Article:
Working lab-grown oesophagi successfully implanted in rats

Researchers have successfully replaced 20 per cent of a rat's oesophagus with an artificial organ grown in a lab.

Michelle Starr Science editor
Michelle Starr is CNET's science editor, and she hopes to get you as enthralled with the wonders of the universe as she is. When she's not daydreaming about flying through space, she's daydreaming about bats.
Michelle Starr
2 min read

(Credit: Aquarion Luna image by Le Tarte au Citron, CC BY-ND 2.0)

Researchers have successfully replaced 20 per cent of a rat's oesophagus with an artificial organ grown in a lab.

Lab-grown replacement oesophagi are growing closer to clinical implementation: an international team of researchers, led by Professor Paolo Macchiarini at the Karolinska Institutet in Sweden, have managed to successfully grow a working oesophagus in a lab, then implant it in a rat.

The decellularised oesophagus.(Credit: Nature)

To grow the section of oesophagus, the team took the oesophagus of a rat and stripped it of its cellular material, leaving behind a scaffolding of clean tissue. This was then tested for strength and function before being re-seeded with bone marrow mesenchymal stem cells -- stem cells that can grow into a variety of other cells -- harvested from the rats on which the final operation was to be performed. Using the host's own cells ensures a very low rate of rejection and eliminates the need for immunosuppressant drugs.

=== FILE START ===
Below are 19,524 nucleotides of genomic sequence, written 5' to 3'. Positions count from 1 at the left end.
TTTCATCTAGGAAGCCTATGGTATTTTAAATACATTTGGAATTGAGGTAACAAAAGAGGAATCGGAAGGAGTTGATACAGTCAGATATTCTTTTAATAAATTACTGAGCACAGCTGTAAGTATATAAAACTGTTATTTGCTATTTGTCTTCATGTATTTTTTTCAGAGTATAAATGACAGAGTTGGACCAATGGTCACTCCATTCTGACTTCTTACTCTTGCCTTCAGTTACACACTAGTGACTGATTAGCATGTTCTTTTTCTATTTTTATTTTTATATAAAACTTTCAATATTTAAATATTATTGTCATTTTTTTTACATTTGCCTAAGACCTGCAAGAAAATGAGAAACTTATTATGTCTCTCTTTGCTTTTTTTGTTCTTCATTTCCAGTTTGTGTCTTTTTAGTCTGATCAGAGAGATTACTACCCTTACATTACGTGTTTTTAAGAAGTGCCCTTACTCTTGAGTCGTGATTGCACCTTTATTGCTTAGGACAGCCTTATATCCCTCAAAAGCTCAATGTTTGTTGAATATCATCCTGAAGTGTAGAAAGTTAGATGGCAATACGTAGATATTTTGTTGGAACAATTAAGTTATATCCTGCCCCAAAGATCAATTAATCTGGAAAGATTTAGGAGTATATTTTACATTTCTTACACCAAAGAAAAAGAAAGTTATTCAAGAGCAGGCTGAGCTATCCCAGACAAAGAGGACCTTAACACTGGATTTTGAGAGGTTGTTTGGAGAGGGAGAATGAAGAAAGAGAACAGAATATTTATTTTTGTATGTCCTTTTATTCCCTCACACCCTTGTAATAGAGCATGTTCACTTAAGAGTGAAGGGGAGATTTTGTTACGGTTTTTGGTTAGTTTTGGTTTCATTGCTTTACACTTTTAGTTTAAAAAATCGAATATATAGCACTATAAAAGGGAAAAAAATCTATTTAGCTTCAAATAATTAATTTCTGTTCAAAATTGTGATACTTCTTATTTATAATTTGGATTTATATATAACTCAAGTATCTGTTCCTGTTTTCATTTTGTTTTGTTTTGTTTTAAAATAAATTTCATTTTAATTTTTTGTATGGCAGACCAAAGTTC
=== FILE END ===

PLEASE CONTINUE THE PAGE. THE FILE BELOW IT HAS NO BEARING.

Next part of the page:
Within three weeks, the cells had attached to the scaffold and had started to show organ-specific characteristics. The researchers then removed 20 per cent of the healthy rat's oesophagus and replaced it with the lab-grown organ. The rats were then closely monitored for a period of two weeks. Although initially the rats were immobile, they recovered quickly and showed no signs of pain or impairment.

Tractography image of the decellularised oesophagus (left), showing fewer tracts than the native oesophagus (right).
(Credit: Nature)

Additionally, the new section of oesophagus started to show blood vessel and muscle tissue growth, and the rats gained weight quickly post-surgery.

"We believe that these very promising findings represent major advances towards the clinical translation of tissue engineered oesophagi," Professor Macchiarini said.

Although lab-grown organs have been used in a clinical setting before -- a urinary bladder, trachea and blood vessels -- oesophageal tissue has thus far proven difficult to replace. This research could prove a great boon to patients suffering oesophageal cancer, traumatic disorders, or birth defects, and provide a solution that could restore full digestive function.

The full study, "Experimental orthotopic transplantation of a tissue-engineered oesophagus in rats", can be read online in the journal Nature.